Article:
• (c) Rules 34 of the Court of Appeal (Civil) Rules 1955 and 11 of the Court of Appeal (Civil) Rules 1997 were to the same effect as Rule 22 of the 1908 Rules, as amended.


The Court of Appeal also exercised a jurisdiction to allow appeals in forma pauperis, 19 a jurisdiction which was formalised by additional Court of Appeal Rules made on 7 November 1903. 20 This procedure was carried through into the 1908 Rules and, under the heading “Poor Persons' Appeals”, into rr 50–68 of the Court of Appeal Rules 1955. These last rules were repealed by s 40 of the Legal Aid Act 1969. Security for costs was never required of an appellant who appealed in forma pauperis or “as a poor person”. 21 A party wishing to take advantage of this procedure was required to obtain an opinion from counsel certifying that the case

was “a proper case for appeal”. 22 The Court would not grant leave to appeal in forma pauperis unless independently satisfied that there were reasonable grounds for appeal. 23 Further, if the party who was granted leave to appeal on this basis conducted the appeal in “a vexatious or improper manner”, the order granting leave to appeal could be discharged. 24 The Court would usually assign solicitors and counsel to act for an appellant appealing in forma pauperis. 25 Such an appellant was not required to pay court fees. 26 Orders for costs were not usually made against someone suing in forma pauperis 27 unless an indulgence had been sought. 28 The state-funded legal aid system introduced under the Legal Aid Act 1969 replaced the in forma pauperis procedure

Under the rules as they were between 1882 and 2005, it was not open to the registrar of the court appealed from to dispense with security. 29 So there was no requirement for that registrar to address the likely merits of the appeal. Dispensation was for a judge of the court appealed...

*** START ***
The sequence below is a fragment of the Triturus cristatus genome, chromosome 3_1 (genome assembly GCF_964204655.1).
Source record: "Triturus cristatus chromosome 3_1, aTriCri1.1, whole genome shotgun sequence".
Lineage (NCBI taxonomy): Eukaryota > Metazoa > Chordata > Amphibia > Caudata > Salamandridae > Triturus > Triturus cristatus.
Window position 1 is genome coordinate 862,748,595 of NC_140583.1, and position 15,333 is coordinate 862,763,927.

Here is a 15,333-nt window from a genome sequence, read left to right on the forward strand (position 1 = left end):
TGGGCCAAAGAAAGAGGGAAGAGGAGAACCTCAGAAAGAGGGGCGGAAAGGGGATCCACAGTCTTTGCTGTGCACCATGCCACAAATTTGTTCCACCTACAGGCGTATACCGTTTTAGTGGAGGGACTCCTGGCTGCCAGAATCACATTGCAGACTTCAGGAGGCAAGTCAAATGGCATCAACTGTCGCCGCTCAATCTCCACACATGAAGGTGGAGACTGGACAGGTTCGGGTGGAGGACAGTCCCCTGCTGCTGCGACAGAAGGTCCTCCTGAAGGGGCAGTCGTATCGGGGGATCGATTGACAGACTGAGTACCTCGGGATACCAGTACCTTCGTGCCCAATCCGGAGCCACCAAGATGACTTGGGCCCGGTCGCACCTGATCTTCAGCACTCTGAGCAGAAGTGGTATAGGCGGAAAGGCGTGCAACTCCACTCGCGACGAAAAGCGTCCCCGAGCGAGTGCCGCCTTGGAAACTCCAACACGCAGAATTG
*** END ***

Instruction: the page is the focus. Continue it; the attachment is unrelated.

To continue reading

Request your trial
29 cases
  • Burgess v Beaven
    • New Zealand
    • High Court
    • 21 April 2015
    ...Beaven [2014] NZFC 6378. 2 Burgess v Beaven HC Christchurch CIV-2014-409-622, 23 October 2014 (Minute No 1) 3 Reekie v Attorney-General [2014] NZSC 63, [2014] 1 NZLR 737. See also Howard v Accident Compensation Corporation [2015] NZSC 4 See, for instance, the comments of Heydon J in Jeffre......
  • Friends of Houghton Valley Incorporated v Wellington City Council
    • New Zealand
    • High Court
    • 2 July 2015
    ...1 NZLR 746 (CA) at 749. 7 Highgate on Broadway Ltd v Devine [2012] NZHC 2288, [2013] NZAR 1017 at [22](a). 8 Reekie v Attorney-General [2014] NZSC 63, [2014] 1 NZLR 737 at 9 At [3]; citing Cowell v Taylor (1885) 31 Ch D 34 at 38. 10 A S McLachlan Ltd v MEL Network (2002) 16 PRNZ 747 (CA) a......
  • Spring v Browne
    • New Zealand
    • High Court
    • 22 February 2022
    ...days. Associate Judge Gardiner 1 Clear White Investments Ltd v Otis Trustee Ltd [2016] NZHC 2837 at [4]; Reekie v Attorney- General [2014] NZSC 63, [2014] 1 NZLR 737 at 2 High Court Rules 2016, r 5.45. 3 McLachlan v MEL Network Ltd (2002) 16 PRNZ 747 (CA) [McLachlan] at [14]. 4 Highgate on......
  • Mark Anthony Whittington v Udc Finance Limited
    • New Zealand
    • Supreme Court
    • 19 October 2021
    ...106) and dismissed an application for recall of that decision (Whittington v UDC Finance Ltd [2021] NZSC 113). Reekie v Attorney-General [2014] NZSC 63, [2014] 1 NZLR reasons given by Collins J and says that only one side of the argument has been considered. His underlying complaint is, ess......
  • Request a trial to view additional results

VLEX uses login cookies to provide you with a better browsing experience. If you click on 'Accept' or continue browsing this site we consider that you accept our cookie policy. ACCEPT